What were some of the first nature spaces you explored when you got to Highland Park?
Ernest E. Debs Park. Debs provides a place where I can run to if my heart is overwhelmed. I also have precious moments with some of my closest friends there. We walk, hike and share some of our most intimate moments, troubles, successes with each other there.
How have your perceptions of Los Angeles nature changed?
At first, I definitely was not as aware and in communion, and in love, as I am with nature then as I am now. I was younger, started undergrad at CSULA, very into the queer party scene and I probably didn’t know much about LA nature. Now however, I still become so surprised, mesmerized and in love with the nature here. All I have to do is open my eyes and heart here daily and I see that I am surrounded by many trees, birds, insects, flowers, plants, where I live, and I am situated off the 210, 134 and going into the mountains is only about 10-20 minutes away. LA also has numerous parks to explore, sit at and walk around.
What is your favorite nature space to visit in L.A.? What do you do there, and why do you go?
This is a hard one to answer. I continue to love Debs Park and continue to explore the San Gabriel trails around me. I feel Switzer Falls is taking up a lot of space in my heart right now. It is located off the Angeles Crest Highway. I love the beaches and any bodies of water as well. My favorite beach is Ventura, however this is outside LA County, but not too far out. I love to hike and explore, I speak with the trees, the flowers, birds, all that is alive. I express gratitude to everything. I go to get away from the static and energy of the city. I go to be with myself and nature usually. Sometimes I go with others, but usually I go alone. It is a time to speak with Mother Earth, Creator and ask questions and for guidance. I go to these places, into Nature to regain homeostasis. A lot of the times, it changes my homeostasis and carves out new streams within my heart and consciousness.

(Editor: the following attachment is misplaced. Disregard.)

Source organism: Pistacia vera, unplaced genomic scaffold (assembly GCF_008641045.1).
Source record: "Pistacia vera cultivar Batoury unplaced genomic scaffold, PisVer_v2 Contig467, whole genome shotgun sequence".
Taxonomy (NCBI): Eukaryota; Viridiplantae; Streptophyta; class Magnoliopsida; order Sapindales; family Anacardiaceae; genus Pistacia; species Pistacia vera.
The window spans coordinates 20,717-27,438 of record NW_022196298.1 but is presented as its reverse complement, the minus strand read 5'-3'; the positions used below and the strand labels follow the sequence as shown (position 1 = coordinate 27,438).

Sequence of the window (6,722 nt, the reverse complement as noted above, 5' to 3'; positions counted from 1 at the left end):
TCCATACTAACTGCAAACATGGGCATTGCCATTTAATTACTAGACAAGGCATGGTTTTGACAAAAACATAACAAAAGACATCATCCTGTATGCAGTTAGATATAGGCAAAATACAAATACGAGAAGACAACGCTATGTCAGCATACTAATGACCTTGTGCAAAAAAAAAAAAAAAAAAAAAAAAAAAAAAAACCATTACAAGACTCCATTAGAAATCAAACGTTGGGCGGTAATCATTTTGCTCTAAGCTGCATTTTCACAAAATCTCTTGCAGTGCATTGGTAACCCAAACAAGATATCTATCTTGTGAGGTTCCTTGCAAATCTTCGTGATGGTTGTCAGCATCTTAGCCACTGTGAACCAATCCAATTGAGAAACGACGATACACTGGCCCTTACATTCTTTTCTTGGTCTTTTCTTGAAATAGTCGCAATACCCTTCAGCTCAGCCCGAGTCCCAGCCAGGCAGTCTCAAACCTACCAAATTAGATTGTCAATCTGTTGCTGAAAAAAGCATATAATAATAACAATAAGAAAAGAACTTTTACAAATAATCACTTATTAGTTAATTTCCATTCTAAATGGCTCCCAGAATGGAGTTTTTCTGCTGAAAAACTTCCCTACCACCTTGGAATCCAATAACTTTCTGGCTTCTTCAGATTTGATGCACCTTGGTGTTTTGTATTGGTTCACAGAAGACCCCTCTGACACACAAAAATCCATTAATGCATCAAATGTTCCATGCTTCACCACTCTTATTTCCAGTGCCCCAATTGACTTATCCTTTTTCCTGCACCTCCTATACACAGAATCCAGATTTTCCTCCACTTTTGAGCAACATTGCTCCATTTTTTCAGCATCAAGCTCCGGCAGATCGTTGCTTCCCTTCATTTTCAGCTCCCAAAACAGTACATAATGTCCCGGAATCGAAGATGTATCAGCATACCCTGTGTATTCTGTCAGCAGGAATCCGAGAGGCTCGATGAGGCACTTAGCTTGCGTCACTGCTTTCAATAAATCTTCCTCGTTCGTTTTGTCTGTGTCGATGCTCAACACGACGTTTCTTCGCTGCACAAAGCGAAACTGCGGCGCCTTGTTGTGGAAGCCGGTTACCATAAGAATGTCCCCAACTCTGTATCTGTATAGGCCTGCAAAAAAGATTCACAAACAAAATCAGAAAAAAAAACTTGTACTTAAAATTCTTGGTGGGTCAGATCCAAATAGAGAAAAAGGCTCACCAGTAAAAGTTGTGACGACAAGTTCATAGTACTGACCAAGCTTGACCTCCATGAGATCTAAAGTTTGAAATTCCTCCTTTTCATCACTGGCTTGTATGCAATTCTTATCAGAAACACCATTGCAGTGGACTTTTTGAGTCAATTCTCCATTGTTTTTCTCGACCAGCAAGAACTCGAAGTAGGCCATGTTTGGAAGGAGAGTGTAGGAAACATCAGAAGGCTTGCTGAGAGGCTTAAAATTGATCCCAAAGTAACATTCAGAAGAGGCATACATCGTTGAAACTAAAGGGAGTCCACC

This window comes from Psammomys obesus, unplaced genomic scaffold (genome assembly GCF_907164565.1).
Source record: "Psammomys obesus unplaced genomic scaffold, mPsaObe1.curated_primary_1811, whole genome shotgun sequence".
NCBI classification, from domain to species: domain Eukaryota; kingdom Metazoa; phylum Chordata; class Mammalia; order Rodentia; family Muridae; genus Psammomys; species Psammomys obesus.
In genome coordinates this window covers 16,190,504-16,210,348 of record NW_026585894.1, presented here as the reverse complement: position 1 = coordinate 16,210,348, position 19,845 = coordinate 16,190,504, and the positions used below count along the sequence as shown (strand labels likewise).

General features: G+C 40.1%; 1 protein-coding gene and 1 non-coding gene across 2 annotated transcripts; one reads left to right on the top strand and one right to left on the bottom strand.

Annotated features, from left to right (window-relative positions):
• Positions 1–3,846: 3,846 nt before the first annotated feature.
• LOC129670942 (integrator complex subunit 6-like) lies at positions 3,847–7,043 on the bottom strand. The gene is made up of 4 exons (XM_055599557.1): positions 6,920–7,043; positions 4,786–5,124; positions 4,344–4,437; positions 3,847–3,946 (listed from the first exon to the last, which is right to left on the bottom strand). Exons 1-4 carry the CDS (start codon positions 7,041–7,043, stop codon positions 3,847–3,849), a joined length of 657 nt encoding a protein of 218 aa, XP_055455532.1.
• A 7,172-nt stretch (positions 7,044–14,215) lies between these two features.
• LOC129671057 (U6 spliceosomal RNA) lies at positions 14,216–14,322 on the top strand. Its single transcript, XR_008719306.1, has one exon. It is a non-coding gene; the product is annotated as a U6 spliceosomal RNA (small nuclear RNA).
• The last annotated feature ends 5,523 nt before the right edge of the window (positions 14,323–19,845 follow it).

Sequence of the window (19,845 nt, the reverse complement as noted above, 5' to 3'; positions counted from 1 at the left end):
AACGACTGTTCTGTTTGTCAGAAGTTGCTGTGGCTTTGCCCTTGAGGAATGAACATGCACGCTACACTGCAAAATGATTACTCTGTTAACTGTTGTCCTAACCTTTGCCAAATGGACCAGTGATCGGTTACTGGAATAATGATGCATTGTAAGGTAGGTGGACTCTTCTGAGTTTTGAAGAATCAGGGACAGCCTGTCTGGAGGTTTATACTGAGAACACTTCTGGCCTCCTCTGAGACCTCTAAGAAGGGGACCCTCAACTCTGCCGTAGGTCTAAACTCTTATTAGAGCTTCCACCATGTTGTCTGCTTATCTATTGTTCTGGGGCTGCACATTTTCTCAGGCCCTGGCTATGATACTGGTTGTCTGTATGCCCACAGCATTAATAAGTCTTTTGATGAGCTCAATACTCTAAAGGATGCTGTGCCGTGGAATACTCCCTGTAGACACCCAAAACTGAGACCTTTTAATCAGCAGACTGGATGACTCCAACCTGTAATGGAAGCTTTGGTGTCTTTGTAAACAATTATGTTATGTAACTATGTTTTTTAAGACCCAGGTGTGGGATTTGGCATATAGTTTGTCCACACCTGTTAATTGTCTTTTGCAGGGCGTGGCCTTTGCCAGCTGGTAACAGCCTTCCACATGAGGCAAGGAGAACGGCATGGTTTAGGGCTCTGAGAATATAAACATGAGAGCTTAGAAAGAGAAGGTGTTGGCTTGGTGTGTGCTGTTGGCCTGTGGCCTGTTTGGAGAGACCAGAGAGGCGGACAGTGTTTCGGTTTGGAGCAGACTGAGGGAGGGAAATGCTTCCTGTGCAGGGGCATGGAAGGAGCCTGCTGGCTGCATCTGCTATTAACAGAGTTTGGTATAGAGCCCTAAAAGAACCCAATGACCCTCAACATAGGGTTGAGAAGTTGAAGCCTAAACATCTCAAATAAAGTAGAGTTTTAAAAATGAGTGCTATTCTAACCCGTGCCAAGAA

The main reason for (Debs Park) being my favorite place is due to the convenient location of the park. It is so close to home and the city, yet once I go deeper in, the city's energy, the noise is gone. I feel a separation between the outside world and can commune with the trees, with the birds flying above me, the small lake that is passed along the trails. The lake reflects all the trees surrounding it and it is one of the most beautiful optical illusions I have experienced. I have had sacred time alone sitting in front of the lake, while my back faces the city. I have experienced sacred time with a few others, one person being one of the most influential people in my life, who has taught me so much of the medicine of the water.
The lake reflects whatever moment I am in when I am around it.
The birds I usually see are crows and falcons roaming over, sharing their medicine.
After the heavy rainy season we just experienced, the wild flowers were so abundant, so tall and bright, it was like a new place, with new medicine to offer, it was enchanting.